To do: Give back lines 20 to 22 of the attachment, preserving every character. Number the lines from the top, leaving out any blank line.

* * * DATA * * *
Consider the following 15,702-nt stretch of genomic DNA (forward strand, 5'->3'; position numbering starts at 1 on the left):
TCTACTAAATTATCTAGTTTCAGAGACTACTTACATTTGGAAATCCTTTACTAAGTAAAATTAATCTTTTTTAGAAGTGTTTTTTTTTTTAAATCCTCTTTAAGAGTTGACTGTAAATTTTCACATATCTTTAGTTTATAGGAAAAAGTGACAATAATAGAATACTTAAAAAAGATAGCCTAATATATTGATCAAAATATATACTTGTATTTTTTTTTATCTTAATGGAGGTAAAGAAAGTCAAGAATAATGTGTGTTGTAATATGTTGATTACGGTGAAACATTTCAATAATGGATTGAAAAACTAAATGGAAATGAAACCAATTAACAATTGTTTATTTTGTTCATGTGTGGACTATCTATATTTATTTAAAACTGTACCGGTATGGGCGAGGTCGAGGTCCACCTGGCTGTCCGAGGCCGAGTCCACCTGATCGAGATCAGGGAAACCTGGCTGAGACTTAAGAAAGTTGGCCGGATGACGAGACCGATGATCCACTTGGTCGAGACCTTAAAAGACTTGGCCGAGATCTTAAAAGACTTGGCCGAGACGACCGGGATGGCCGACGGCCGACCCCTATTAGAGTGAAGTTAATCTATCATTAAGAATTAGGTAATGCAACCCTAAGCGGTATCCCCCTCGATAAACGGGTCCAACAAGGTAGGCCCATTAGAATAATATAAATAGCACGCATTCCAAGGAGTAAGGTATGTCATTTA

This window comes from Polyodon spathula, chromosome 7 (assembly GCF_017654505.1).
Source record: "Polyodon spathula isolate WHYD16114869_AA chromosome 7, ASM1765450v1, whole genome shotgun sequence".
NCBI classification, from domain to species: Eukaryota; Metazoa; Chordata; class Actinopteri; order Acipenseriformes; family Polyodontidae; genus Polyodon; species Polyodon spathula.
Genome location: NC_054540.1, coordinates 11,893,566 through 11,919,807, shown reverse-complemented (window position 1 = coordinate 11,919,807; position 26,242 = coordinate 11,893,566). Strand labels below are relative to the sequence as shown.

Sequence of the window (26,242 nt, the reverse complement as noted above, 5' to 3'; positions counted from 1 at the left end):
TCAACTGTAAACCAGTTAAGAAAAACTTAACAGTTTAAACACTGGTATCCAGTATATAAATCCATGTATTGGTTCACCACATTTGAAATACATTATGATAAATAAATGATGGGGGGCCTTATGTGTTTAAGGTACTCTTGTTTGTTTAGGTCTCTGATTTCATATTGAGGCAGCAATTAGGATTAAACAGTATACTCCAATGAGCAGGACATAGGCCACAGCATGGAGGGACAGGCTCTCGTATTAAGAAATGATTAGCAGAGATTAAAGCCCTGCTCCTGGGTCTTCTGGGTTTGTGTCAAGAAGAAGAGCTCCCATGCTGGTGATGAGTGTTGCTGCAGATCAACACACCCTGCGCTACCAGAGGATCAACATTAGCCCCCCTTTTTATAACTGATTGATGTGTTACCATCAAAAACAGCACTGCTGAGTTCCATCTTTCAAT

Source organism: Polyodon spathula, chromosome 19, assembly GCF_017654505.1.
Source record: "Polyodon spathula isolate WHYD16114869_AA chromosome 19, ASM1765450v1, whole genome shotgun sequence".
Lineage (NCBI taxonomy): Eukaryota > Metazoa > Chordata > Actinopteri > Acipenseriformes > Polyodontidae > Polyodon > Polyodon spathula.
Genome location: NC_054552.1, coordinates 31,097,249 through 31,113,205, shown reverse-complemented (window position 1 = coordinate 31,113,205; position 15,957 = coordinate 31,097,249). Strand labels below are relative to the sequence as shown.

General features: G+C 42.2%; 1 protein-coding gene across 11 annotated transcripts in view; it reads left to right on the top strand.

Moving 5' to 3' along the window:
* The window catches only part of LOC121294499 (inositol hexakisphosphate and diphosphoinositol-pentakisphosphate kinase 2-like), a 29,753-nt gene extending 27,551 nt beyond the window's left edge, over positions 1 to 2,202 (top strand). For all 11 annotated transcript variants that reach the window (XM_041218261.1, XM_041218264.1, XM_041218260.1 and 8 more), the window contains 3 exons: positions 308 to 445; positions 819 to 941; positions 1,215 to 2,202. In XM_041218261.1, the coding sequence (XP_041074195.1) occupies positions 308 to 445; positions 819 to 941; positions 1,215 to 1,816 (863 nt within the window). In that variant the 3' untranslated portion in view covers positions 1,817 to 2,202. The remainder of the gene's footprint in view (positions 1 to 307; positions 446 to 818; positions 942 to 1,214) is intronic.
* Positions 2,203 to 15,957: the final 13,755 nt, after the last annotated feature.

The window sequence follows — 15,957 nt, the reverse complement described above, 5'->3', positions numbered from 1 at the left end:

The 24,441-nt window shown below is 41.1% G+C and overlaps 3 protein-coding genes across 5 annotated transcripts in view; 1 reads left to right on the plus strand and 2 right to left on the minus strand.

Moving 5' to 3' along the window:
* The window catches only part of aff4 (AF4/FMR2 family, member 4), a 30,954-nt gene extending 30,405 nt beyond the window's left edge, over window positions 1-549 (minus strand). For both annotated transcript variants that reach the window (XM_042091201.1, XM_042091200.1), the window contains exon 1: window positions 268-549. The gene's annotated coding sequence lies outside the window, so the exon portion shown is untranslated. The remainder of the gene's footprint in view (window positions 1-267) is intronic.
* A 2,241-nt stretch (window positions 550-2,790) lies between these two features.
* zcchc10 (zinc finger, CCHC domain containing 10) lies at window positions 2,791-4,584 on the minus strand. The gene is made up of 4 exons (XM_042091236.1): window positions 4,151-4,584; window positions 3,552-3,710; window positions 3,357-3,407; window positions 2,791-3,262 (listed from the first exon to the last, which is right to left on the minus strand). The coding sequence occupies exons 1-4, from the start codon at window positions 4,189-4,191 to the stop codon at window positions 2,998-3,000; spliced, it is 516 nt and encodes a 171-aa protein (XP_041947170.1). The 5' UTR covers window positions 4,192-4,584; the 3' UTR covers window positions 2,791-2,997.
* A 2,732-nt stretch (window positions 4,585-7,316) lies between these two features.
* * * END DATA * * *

* The window catches only part of aff4 (AF4/FMR2 family, member 4), a 30,954-nt gene extending 30,405 nt beyond the window's left edge, over window positions 1-549 (minus strand). For both annotated transcript variants that reach the window (XM_042091201.1, XM_042091200.1), the window contains exon 1: window positions 268-549. The gene's annotated coding sequence lies outside the window, so the exon portion shown is untranslated. The remainder of the gene's footprint in view (window positions 1-267) is intronic.
* A 2,241-nt stretch (window positions 550-2,790) lies between these two features.
* zcchc10 (zinc finger, CCHC domain containing 10) lies at window positions 2,791-4,584 on the minus strand. The gene is made up of 4 exons (XM_042091236.1): window positions 4,151-4,584; window positions 3,552-3,710; window positions 3,357-3,407; window positions 2,791-3,262 (listed from the first exon to the last, which is right to left on the minus strand). The coding sequence occupies exons 1-4, from the start codon at window positions 4,189-4,191 to the stop codon at window positions 2,998-3,000; spliced, it is 516 nt and encodes a 171-aa protein (XP_041947170.1). The 5' UTR covers window positions 4,192-4,584; the 3' UTR covers window positions 2,791-2,997.